What a Cybersecurity Breach will Cost You in 2021

Kyle Alejandro·3 min read

A year after the world was transformed by the COVID-19 pandemic, most companies and employees seem to have adjusted to their new normal. Concepts such as “remote work”, “Zoom call”, and “home office” have become commonplace and people have figured out ways to thrive despite their circumstances.

However, as teams and businesses have adapted to the newfound realities and challenges of working online, so, too, have cyber criminals, trolls, and hackers.

With most people still unconcerned or unaware of how important cybersecurity is for remote work, the opportunities for (and rewards of) cybercrimes, scams, and online attacks have only increased.

Cybercrime on the rise: Plotting the way forward

If you’re not convinced that you need to be taking your cybersecurity more seriously, here’s what a cybersecurity breach will cost you, your team, or your business.


  • Just want the numbers? Scroll down below for the financial breakdown
  • Want to learn more? Head to the bottom of the page for answers to some Frequently Asked Questions


Globally, experts project that cybersecurity breaches will cost the world $10.5 TRILLION annually by 2025.

On average, the cost of a data breach has reached $200,000. This means that just “an average” cybersecurity attack could potentially put a company out of business.

If you’re a small-to-medium business, a successful cyber attack will cost you roughly around $13,000-$38,000. Small businesses have, unfortunately, also become more common targets of cyber attacks, accounting for 43%-47% of cyber crimes.

If you’re part of an enterprise, the cost to recover from a cyber crime averages at about $551,000 or a little over half a million dollars.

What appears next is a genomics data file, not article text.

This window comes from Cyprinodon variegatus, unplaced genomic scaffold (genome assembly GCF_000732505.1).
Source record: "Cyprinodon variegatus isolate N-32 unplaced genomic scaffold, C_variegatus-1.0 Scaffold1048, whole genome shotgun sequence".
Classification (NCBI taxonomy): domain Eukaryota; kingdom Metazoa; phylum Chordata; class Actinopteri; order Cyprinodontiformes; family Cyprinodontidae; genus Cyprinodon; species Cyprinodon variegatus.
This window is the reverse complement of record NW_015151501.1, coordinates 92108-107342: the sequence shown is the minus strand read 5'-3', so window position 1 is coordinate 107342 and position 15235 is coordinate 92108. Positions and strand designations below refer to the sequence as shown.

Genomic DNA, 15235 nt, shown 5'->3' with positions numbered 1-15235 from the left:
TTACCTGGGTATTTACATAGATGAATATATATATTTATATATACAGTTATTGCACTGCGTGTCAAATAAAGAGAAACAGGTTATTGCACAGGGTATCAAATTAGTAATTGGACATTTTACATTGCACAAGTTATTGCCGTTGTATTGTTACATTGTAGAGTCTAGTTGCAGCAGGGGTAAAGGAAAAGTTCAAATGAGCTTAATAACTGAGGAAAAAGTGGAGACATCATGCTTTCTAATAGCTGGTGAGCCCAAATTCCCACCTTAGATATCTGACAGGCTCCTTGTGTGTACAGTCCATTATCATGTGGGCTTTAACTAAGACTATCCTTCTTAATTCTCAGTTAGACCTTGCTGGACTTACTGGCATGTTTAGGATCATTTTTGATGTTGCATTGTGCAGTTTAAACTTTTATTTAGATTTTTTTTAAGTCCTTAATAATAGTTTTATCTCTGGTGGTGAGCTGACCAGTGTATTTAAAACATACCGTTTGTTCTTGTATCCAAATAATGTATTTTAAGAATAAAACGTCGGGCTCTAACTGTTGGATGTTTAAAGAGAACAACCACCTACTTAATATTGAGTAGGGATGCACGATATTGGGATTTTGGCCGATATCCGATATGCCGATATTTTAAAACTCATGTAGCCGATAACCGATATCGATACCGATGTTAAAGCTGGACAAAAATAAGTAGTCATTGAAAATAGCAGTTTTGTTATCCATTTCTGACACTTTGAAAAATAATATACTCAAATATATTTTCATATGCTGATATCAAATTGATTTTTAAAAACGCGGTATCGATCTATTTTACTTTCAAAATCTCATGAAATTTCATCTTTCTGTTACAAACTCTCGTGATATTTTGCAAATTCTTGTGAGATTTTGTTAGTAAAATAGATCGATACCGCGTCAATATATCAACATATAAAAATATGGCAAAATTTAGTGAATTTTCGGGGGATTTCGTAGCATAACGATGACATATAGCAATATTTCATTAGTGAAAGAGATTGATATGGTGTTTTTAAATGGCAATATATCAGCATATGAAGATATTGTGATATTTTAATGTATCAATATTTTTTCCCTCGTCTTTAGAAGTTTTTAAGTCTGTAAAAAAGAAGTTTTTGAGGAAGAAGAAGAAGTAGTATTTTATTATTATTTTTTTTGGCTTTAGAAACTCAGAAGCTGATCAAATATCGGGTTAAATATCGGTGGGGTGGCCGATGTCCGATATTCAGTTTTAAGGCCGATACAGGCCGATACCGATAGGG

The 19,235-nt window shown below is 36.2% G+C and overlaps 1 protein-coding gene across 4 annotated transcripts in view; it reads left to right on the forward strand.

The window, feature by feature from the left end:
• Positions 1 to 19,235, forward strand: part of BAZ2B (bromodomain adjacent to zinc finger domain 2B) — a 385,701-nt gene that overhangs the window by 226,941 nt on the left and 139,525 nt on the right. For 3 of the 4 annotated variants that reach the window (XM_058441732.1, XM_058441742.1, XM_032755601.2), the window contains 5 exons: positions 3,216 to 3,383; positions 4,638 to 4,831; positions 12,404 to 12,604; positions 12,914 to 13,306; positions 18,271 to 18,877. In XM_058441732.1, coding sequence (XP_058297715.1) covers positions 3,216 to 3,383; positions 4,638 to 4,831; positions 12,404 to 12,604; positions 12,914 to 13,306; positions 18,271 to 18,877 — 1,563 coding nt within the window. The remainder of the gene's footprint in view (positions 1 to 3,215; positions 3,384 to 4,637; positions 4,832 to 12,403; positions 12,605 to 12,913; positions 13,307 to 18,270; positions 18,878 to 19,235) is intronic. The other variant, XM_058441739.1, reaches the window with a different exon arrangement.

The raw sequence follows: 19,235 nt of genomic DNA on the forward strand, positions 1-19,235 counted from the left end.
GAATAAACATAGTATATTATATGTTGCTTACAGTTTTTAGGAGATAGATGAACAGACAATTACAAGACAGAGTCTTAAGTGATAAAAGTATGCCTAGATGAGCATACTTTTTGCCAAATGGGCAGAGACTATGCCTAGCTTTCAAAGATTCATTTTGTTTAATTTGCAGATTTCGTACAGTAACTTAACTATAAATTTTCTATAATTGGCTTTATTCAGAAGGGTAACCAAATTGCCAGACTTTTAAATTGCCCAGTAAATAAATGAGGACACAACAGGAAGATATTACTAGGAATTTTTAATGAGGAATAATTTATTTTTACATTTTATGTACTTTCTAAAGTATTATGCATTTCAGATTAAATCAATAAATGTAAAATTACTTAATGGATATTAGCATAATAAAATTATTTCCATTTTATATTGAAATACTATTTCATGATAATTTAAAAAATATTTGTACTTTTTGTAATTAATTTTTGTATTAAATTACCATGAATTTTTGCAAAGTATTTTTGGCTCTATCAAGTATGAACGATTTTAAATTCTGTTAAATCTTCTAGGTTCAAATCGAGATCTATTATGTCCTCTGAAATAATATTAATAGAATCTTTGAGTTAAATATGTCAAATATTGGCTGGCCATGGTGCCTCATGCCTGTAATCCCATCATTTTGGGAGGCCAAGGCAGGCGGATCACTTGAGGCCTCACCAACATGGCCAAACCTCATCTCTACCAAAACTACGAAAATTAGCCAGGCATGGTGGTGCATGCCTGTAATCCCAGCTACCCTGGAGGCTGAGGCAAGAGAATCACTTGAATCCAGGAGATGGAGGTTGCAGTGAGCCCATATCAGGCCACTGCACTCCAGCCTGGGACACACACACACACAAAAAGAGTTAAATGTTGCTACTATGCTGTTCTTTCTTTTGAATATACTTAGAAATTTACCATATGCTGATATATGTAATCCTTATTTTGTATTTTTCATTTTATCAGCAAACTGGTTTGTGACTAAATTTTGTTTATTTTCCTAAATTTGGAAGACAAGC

What is a Cybersecurity Breach?

A cybersecurity breach (also known as a “data breach”) is defined by Kaspersky as “any incident that results in unauthorized access to computer data, applications, networks or devices”.

For businesses, this unauthorized access usually results in stolen work, damaged reputations, ruined client relationships, and a sizable financial loss.

Do Cybersecurity Breaches really happen?

Cybersecurity breaches happen everyday.

Though it often only makes headlines when a major corporation (such as Facebook or Amazon) experiences a cybersecurity breach, breaches of all shapes and sizes happen to all manner of companies and individuals of all walks of life.

Am I part of a big enough business to be the target of a Cybersecurity Breach?

Short answer: Yes.

Long answer: Businesses of every size are targets of cyber criminals, but small businesses might actually be at greater risk than big ones. This is because major corporations are usually more willing to invest a large amount of resources into making sure that criminals can’t steal their data- resources that small businesses often do not have. This, in turn, makes small businesses an easier target by comparison.

How do Cybersecurity Breaches happen?

Though cybersecurity breaches can happen in person (i.e. someone physically opening and accessing someone else’s office computer or personal laptop without the owner’s knowledge or consent), most cybersecurity breaches happen online.

Cyber criminals will often disguise a computer virus as something else, in the hopes that unsuspecting individuals unknowingly download it and “infect” their device and possibly the entire work network that the device is part of.

These viruses will often be disguised as official documents, emails, or applications from trusted entities such as banks, major corporations, or even actual colleagues. However, the “trusted entity” often turns out to either be a sophisticated and hard-to-spot fake website or email account set up by the cyber criminal or a previously legitimate account that has been compromised and is being used by the cyber criminal.

How can I defend myself against a Cyber Attack?

The best way to defend yourself against attack is through prevention.

Going after cyber criminals after a breach has occurred is a lot like trying to un-spill milk or un-tell a secret. Even if you do manage to actually track down and make the criminals pay back whatever monetary value the breach cost you, whatever proprietary and classified information was leaked can never be taken back.

The breach can result in ruined reputations, possible lawsuits against your company, and the loss of your competitive edge. For most companies, this kind of damage has no equivalent financial amount.

Learn more about preventing cybersecurity breaches here

Written byKyle Alejandro

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